ANUG in adults

Acute Necrotizing Ulcerative Gingivitis

Acute necrotizing ulcerative gingivitis is a painful infection of the gums. Symptoms are acute pain, bleeding, and nasty breath. Medical diagnosis is based upon medical findings. Treatment is mild debridement, improved oral hygiene, mouth rinses, helpful care, and, if debridement needs to be postponed, antibiotics.


Acute necrotizing ulcerative gingivitis (ANUG) takes place most often in cigarette smokers and debilitated patients who are under stress. Other risk factors are bad oral health, dietary shortages, immunodeficiency (eg, HIV/AIDS, use of immunosuppressive drugs), and sleep deprivation. Some patients also have oral candidiasis.

Symptoms and Signs of Acute Necrotizing Ulcerative Gingivitis

The usually abrupt start may be accompanied by despair or fever. The primary symptoms are acutely painful, bleeding gingivae, excessive salivation, often extremely foul breath (fetor oris). Ulcers, which are pathognomonic, are present on the dental papillae and marginal gingiva. These ulcers have a characteristically punched-out appearance and are covered by a gray pseudomembrane. Similar sores on the buccal mucosa and tonsils are unusual. Swallowing and talking may hurt. Regional lymphadenopathy often is present. Typically, ANUG can manifest without a significant odor, and it also might manifest as a localized condition.


Clinical evaluation requires to detect ANUG. Hardly ever, tonsillar or pharyngeal tissues are impacted, and diphtheria or infection due to agranulocytosis should be dismissed by throat culture and CBC when the gum symptoms do not react rapidly to standard therapy.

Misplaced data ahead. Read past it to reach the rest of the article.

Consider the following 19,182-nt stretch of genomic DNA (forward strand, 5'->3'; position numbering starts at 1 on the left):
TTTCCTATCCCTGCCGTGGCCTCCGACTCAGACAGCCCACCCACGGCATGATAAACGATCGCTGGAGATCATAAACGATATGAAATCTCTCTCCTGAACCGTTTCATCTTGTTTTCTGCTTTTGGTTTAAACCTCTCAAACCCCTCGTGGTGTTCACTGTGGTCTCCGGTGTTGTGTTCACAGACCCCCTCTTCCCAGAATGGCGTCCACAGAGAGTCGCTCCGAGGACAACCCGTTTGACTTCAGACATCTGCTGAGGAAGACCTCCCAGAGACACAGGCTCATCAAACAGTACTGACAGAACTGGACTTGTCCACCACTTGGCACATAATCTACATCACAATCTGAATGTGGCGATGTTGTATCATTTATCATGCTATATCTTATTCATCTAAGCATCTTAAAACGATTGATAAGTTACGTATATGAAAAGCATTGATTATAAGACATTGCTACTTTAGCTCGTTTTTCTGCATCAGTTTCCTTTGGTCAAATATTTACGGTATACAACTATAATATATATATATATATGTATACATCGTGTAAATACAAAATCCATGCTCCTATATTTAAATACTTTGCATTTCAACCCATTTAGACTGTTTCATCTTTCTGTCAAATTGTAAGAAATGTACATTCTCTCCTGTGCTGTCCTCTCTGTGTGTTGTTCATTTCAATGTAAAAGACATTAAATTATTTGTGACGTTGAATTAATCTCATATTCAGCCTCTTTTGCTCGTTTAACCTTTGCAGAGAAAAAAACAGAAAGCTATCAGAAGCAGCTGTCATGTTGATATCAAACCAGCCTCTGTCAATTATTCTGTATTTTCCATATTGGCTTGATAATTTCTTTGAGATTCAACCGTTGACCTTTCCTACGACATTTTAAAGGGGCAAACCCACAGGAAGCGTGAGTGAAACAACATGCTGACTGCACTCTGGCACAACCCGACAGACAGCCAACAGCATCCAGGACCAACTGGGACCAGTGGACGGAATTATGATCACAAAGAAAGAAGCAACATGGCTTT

How Deal with Acute Necrotizing Ulcerative Gingivitis?

General steps to treat ANUG are debridement, rinses (eg, hydrogen peroxide, chlorhexidine), improved oral health and sometimes oral antibiotics. Treatment of ANUG includes gentle debridement with a hand scaler or ultrasonic device. Debridement is done over several days. The patient uses a soft toothbrush or washcloth to wipe the teeth. Rinses at hourly intervals with warm normal saline or twice/day with 1.5% hydrogen peroxide or 0.12% chlorhexidine might help during the first couple of days after preliminary debridement. Essential encouraging measures include enhancing oral health (done carefully at first), appropriate nutrition, high fluid consumption, rest, analgesics as needed, and preventing inflammation (eg, caused by smoking or hot or hot foods). Marked enhancement normally takes place within 24 to 48 h, after which debridement can be completed.

If debridement is delayed (eg, if a dentist or the instruments required for debridement are unavailable), oral antibiotics (eg, amoxicillin 500 mg q 8 h, erythromycin 250 mg q 6 h, or tetracycline 250 mg q 6 h) offer fast relief and can be continued until 72 h after symptoms fix. If the gingival contour inverts (ie, if the tips of papillae are lost) during the acute stage, surgery is ultimately required to prevent subsequent periodontitis.

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